At the broadest level, cardholders can choose between holding credit cards that offer no rewards (now including ‘low-rate’ and ‘low-fee’ cards) and cards with rewards programs of varying levels of generosity (cards offering more substantial rewards generally command higher annual fees). Consumers who use their credit card relatively frequently may be attracted to cards offering rewards points and other benefits such as travel insurance and enhanced warranties for goods purchased on the card. Low-fee cards may be more attractive to cardholders who use their credit card relatively infrequently and typically pay their credit card balance in full each month or within the interest-free time frame. For cardholders who carry outstanding balances outside of the interest-free period, low-rate cards tend to be more attractive as the average interest rate on these cards is around 6½ percentage points lower than the interest rate on rewards cards.

The Bank undertakes an annual survey of bank fees, which includes annual fees for a selection of credit cards (Graph 5). Annual fees appear to have risen somewhat around the time of the reforms, but have since been reasonably stable and have tended to decline in real terms. However, care should be taken with any data on annual fees since the population of card types has changed substantially over time. For example, ‘gold’ cards were originally offered as premium cards, with higher fees and higher rewards, but are now viewed as similar to ‘standard’ rewards cards, having been supplanted in the hierarchy by ‘platinum’ and ‘super-premium’ cards.

Graph 5
Graph 5: Credit Card Annual Fees

As in many other countries, credit card interest rates in Australia do not always track movements in other rates particularly closely (Graph 6). Based on a sample of cards tracked by the Bank, since around 2010 the average interest rate for standard cards has been fairly steady at just under 20 per cent, while for low-rate cards the average interest rate has been about 13 per cent. However, it is important to note that these data are advertised ‘ongoing’ interest rates rather than the average interest rate actually paid. They do not take into account special balance transfer offers that cardholders may receive for switching their debt to another issuer, with most banks currently offering such programs, often with zero rates for 12 months or more. Furthermore, interest on credit card debt is only paid by some cardholders (‘revolvers’), who account for less than 30 per cent of credit card holders according to the Bank's 2013 Consumer Use Survey.[4]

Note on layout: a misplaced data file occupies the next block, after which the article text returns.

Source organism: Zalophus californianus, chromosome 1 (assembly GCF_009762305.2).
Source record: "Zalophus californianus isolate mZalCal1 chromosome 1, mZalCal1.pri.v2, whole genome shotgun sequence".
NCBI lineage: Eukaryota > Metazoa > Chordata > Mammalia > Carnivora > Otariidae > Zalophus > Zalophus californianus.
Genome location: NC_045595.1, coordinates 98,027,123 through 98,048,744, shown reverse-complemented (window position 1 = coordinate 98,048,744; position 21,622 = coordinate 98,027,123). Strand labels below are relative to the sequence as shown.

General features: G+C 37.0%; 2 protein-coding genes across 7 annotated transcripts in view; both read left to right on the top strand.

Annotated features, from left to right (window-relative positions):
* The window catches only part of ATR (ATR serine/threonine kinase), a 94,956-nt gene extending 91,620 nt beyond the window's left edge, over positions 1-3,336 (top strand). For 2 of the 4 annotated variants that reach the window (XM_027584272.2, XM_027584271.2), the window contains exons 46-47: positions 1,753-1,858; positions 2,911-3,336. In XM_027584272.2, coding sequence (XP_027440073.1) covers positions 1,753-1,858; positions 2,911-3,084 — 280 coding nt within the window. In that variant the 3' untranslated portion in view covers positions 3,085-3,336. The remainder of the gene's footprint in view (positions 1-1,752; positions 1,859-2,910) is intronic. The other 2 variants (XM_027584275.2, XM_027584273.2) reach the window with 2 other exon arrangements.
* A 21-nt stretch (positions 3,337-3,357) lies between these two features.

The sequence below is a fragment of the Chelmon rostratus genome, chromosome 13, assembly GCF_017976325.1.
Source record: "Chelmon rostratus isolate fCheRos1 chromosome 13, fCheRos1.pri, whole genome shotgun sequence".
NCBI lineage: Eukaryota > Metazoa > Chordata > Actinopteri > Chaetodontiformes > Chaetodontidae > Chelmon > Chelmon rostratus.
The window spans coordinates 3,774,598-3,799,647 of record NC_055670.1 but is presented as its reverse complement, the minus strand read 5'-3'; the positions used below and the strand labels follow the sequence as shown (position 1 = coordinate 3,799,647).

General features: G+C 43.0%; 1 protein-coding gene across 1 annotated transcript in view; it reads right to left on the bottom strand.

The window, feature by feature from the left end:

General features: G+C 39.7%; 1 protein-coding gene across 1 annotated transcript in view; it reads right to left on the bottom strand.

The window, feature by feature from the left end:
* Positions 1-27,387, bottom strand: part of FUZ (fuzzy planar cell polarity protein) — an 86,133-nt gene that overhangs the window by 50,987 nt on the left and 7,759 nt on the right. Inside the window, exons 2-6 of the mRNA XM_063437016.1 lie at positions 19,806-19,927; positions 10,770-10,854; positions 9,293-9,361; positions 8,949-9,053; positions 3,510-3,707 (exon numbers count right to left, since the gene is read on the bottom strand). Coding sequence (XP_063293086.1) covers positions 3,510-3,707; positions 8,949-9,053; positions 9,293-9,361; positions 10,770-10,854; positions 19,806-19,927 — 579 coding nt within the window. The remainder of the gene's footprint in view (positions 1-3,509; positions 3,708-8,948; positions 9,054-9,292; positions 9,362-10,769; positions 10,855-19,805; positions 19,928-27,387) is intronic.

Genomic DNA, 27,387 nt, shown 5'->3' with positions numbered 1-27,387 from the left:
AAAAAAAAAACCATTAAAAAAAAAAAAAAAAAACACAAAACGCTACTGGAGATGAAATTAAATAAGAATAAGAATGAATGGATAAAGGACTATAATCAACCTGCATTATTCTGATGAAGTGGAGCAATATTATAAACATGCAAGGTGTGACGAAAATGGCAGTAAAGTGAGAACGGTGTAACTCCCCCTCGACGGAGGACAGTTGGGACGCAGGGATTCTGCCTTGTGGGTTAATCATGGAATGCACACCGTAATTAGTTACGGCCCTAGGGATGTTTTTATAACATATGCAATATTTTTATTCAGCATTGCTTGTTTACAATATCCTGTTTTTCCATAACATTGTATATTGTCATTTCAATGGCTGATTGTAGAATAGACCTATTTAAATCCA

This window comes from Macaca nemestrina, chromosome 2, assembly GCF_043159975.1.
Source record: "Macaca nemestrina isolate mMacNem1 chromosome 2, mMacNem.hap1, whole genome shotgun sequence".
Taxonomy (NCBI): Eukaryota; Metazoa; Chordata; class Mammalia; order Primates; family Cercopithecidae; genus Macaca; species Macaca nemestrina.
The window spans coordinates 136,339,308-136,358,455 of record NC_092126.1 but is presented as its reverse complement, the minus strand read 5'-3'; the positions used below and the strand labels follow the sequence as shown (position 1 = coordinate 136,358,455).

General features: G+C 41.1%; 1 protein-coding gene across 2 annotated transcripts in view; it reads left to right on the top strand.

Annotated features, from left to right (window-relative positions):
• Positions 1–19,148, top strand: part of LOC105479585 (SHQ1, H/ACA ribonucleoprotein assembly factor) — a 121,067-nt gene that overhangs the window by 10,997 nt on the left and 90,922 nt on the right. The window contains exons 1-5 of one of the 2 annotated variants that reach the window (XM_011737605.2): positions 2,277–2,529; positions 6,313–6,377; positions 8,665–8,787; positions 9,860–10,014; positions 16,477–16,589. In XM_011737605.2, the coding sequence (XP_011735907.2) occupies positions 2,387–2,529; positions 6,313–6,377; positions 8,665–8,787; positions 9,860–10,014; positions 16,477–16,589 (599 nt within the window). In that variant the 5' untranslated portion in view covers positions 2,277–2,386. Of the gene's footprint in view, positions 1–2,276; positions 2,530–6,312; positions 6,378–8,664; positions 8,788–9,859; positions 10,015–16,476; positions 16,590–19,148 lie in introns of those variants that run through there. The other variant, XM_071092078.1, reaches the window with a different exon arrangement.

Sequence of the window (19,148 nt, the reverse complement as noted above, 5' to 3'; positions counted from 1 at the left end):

Graph 6
Graph 6: Credit Card Interest Rates

The Bank's 2013 Consumer Use Survey also shows that credit cards are more widely held by higher income individuals, with those in the highest income quartile far more likely to hold a premium-status card than those in the lowest quartile (Graph 7).[5] Since the Bank's reforms, rewards available on credit cards have tended to fall, although the changing range of credit card products and the introduction of ‘platinum’ and ‘super-premium’ cards mean that comparisons over time need to be interpreted carefully. A fall in the generosity of rewards programs was to be expected following the reduction in interchange fees payable to card issuers.